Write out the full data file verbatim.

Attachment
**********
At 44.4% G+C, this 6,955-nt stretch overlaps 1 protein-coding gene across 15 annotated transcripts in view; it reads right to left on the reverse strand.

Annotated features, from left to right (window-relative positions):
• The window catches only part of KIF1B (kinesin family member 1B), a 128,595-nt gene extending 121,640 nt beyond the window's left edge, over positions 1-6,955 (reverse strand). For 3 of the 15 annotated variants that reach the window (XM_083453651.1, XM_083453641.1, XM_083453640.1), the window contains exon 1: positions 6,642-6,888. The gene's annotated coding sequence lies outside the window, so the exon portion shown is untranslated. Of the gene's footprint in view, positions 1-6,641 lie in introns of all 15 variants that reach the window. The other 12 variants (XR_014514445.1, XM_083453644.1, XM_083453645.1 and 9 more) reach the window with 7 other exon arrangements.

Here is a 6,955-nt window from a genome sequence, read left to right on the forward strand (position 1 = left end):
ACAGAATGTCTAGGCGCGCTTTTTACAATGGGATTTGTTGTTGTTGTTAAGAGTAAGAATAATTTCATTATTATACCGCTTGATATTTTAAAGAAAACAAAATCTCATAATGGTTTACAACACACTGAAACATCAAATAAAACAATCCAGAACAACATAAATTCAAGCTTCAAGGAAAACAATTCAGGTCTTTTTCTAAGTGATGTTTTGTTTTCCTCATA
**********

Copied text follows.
At 44.4% G+C, this 6,955-nt stretch overlaps 1 protein-coding gene across 15 annotated transcripts in view; it reads right to left on the reverse strand.

Annotated features, from left to right (window-relative positions):
• The window catches only part of KIF1B (kinesin family member 1B), a 128,595-nt gene extending 121,640 nt beyond the window's left edge, over positions 1-6,955 (reverse strand). For 3 of the 15 annotated variants that reach the window (XM_083453651.1, XM_083453641.1, XM_083453640.1), the window contains exon 1: positions 6,642-6,888. The gene's annotated coding sequence lies outside the window, so the exon portion shown is untranslated. Of the gene's footprint in view, positions 1-6,641 lie in introns of all 15 variants that reach the window. The other 12 variants (XR_014514445.1, XM_083453644.1, XM_083453645.1 and 9 more) reach the window with 7 other exon arrangements.

Here is a 6,955-nt window from a genome sequence, read left to right on the forward strand (position 1 = left end):
ACAGAATGTCTAGGCGCGCTTTTTACAATGGGATTTGTTGTTGTTGTTAAGAGTAAGAATAATTTCATTATTATACCGCTTGATATTTTAAAGAAAACAAAATCTCATAATGGTTTACAACACACTGAAACATCAAATAAAACAATCCAGAACAACATAAATTCAAGCTTCAAGGAAAACAATTCAGGTCTTTTTCTAAGTGATGTTTTGTTTTCCTCATA